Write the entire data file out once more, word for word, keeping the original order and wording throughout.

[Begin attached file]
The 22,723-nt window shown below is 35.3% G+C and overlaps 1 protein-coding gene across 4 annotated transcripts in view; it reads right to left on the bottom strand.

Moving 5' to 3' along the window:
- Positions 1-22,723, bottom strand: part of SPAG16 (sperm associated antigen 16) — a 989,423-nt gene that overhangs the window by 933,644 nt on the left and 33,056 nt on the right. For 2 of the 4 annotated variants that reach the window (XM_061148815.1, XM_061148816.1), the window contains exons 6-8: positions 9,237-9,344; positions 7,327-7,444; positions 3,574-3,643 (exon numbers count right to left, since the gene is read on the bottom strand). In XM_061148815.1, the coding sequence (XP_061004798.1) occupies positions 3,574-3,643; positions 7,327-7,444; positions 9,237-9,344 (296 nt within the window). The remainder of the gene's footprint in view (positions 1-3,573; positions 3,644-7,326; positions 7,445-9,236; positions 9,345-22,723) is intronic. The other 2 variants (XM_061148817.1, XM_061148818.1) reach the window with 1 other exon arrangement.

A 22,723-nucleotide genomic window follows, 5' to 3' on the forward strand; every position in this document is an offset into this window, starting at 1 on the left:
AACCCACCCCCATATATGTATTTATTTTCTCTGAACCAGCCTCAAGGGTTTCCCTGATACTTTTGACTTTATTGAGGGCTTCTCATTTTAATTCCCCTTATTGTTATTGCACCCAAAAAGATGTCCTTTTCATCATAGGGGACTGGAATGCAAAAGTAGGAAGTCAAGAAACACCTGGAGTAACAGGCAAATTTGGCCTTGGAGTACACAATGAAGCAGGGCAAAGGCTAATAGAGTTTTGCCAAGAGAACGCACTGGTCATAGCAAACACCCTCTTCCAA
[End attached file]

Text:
The 22,723-nt window shown below is 35.3% G+C and overlaps 1 protein-coding gene across 4 annotated transcripts in view; it reads right to left on the bottom strand.

Moving 5' to 3' along the window:
- Positions 1-22,723, bottom strand: part of SPAG16 (sperm associated antigen 16) — a 989,423-nt gene that overhangs the window by 933,644 nt on the left and 33,056 nt on the right. For 2 of the 4 annotated variants that reach the window (XM_061148815.1, XM_061148816.1), the window contains exons 6-8: positions 9,237-9,344; positions 7,327-7,444; positions 3,574-3,643 (exon numbers count right to left, since the gene is read on the bottom strand). In XM_061148815.1, the coding sequence (XP_061004798.1) occupies positions 3,574-3,643; positions 7,327-7,444; positions 9,237-9,344 (296 nt within the window). The remainder of the gene's footprint in view (positions 1-3,573; positions 3,644-7,326; positions 7,445-9,236; positions 9,345-22,723) is intronic. The other 2 variants (XM_061148817.1, XM_061148818.1) reach the window with 1 other exon arrangement.

A 22,723-nucleotide genomic window follows, 5' to 3' on the forward strand; every position in this document is an offset into this window, starting at 1 on the left:
AACCCACCCCCATATATGTATTTATTTTCTCTGAACCAGCCTCAAGGGTTTCCCTGATACTTTTGACTTTATTGAGGGCTTCTCATTTTAATTCCCCTTATTGTTATTGCACCCAAAAAGATGTCCTTTTCATCATAGGGGACTGGAATGCAAAAGTAGGAAGTCAAGAAACACCTGGAGTAACAGGCAAATTTGGCCTTGGAGTACACAATGAAGCAGGGCAAAGGCTAATAGAGTTTTGCCAAGAGAACGCACTGGTCATAGCAAACACCCTCTTCCAA